It is the Internet Age.
In times past, very few people could attain the prestigious and coveted title of ‘author’. But now, anyone with a Twitter account, Facebook page, blog, Deviant Art account, Wattpad account, access to Amazon’s Kindle Direct Publishing, or a host of other apps, sites, and platforms can claim that title, and many do. (Myself included, I admit.)
With publishing being so easy, the author of the Internet Age makes the decision, consciously or subconsciously, to filter what they put out there.
Some seem to have very big holes in their sieves: anything that comes to their minds is liable to be travel through their fingers onto the internet. Others are far more private, and more cautious about what they post online.
We humans are emotional beings. Great achievements, great disappointments, great travesties… we all experience them on a regular basis. What we write often reflects our feelings about these experiences and our thoughts about them.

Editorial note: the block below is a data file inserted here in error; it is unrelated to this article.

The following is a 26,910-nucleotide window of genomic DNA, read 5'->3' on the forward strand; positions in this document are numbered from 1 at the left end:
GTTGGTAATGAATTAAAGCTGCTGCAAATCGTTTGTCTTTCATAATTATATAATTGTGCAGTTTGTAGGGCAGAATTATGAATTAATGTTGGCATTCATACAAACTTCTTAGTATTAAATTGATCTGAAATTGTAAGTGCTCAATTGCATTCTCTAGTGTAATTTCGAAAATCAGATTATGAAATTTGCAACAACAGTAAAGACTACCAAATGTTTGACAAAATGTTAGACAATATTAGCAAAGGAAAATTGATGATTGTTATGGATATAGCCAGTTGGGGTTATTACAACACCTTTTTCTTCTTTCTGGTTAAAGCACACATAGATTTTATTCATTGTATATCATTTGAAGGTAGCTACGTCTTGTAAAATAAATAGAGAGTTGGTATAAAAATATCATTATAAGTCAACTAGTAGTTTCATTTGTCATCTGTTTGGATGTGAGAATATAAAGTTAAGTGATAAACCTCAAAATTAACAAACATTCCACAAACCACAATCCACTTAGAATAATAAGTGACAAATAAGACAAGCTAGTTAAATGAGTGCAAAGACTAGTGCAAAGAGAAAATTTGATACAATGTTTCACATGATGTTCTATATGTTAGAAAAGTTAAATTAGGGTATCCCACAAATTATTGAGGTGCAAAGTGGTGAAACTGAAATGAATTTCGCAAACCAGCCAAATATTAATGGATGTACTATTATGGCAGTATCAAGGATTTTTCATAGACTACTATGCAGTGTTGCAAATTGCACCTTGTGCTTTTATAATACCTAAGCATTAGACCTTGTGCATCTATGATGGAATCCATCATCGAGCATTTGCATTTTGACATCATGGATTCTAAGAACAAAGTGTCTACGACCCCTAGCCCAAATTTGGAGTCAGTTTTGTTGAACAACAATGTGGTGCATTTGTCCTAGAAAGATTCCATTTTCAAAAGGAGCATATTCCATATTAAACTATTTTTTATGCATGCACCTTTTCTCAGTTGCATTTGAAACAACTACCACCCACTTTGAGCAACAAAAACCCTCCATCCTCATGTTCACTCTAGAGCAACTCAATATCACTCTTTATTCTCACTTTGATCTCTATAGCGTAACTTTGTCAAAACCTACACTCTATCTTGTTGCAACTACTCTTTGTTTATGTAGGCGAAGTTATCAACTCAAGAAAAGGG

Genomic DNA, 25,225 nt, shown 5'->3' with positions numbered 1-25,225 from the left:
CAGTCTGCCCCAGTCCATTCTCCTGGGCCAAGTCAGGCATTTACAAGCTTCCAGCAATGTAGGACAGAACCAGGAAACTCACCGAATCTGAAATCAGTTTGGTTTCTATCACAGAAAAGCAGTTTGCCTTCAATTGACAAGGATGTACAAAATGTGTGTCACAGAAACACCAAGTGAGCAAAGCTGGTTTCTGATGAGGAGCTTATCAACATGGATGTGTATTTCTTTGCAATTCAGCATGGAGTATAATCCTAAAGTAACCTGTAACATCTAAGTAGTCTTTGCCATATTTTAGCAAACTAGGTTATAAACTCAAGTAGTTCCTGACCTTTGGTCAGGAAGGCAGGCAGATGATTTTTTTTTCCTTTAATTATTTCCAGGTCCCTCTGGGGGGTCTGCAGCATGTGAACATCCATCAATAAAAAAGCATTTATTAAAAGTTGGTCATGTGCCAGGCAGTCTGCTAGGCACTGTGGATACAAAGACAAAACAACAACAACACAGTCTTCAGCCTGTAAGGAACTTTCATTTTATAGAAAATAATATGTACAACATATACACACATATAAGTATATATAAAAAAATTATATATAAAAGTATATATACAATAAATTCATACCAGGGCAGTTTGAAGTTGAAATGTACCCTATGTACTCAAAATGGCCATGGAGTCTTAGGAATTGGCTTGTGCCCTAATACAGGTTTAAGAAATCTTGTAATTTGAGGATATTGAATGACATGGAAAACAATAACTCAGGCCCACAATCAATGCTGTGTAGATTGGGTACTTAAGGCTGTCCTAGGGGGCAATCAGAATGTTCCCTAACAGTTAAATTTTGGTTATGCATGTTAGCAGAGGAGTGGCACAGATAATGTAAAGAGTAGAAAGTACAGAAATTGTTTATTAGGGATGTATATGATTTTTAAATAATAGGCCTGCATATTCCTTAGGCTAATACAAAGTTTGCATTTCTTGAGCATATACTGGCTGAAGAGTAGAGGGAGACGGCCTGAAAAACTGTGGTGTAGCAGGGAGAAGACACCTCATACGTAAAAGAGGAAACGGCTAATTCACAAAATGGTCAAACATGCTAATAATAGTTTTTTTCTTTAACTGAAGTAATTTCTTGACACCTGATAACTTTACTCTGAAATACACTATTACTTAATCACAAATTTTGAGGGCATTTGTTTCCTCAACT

The theme of my blog is language and culture. I both witness and experience things in my day-to-day life that are relevant to this theme. After all, I live in a diglossic creole language environment, and I’m a hearing JSL learner/user in a nation in which the Deaf community faces injustices on a regular basis. And, of course, I could break my own self-imposed rule, and post a blog outside of the theme I chose. I’ve done it before, after all.
I am a student, I work, I live my life… and many experiences can potentially provide inspiration for a blog post. What should I sieve out? What should I keep buried in my heart, and not reveal to my readership, no matter how small it may be? How do I decide what is private, and what can be made public?
Every time I make a post, I consider this. And every time I make a post, I decide on my answer.